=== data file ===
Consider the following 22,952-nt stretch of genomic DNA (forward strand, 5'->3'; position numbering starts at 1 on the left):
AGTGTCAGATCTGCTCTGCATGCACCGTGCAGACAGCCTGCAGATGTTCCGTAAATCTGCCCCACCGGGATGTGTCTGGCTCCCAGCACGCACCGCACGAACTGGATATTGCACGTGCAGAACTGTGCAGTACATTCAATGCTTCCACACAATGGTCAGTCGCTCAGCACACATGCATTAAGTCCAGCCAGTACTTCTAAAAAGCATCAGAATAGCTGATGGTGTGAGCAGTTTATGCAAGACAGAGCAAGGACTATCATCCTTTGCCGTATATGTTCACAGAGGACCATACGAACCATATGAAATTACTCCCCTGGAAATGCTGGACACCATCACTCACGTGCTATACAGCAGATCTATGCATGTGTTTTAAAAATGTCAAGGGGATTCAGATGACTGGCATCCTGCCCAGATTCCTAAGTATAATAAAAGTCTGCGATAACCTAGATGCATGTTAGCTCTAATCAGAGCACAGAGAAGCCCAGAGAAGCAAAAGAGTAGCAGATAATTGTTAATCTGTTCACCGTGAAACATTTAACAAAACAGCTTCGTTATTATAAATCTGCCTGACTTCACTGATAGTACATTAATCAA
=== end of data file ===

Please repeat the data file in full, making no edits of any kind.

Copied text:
Consider the following 22,952-nt stretch of genomic DNA (forward strand, 5'->3'; position numbering starts at 1 on the left):
AGTGTCAGATCTGCTCTGCATGCACCGTGCAGACAGCCTGCAGATGTTCCGTAAATCTGCCCCACCGGGATGTGTCTGGCTCCCAGCACGCACCGCACGAACTGGATATTGCACGTGCAGAACTGTGCAGTACATTCAATGCTTCCACACAATGGTCAGTCGCTCAGCACACATGCATTAAGTCCAGCCAGTACTTCTAAAAAGCATCAGAATAGCTGATGGTGTGAGCAGTTTATGCAAGACAGAGCAAGGACTATCATCCTTTGCCGTATATGTTCACAGAGGACCATACGAACCATATGAAATTACTCCCCTGGAAATGCTGGACACCATCACTCACGTGCTATACAGCAGATCTATGCATGTGTTTTAAAAATGTCAAGGGGATTCAGATGACTGGCATCCTGCCCAGATTCCTAAGTATAATAAAAGTCTGCGATAACCTAGATGCATGTTAGCTCTAATCAGAGCACAGAGAAGCCCAGAGAAGCAAAAGAGTAGCAGATAATTGTTAATCTGTTCACCGTGAAACATTTAACAAAACAGCTTCGTTATTATAAATCTGCCTGACTTCACTGATAGTACATTAATCAA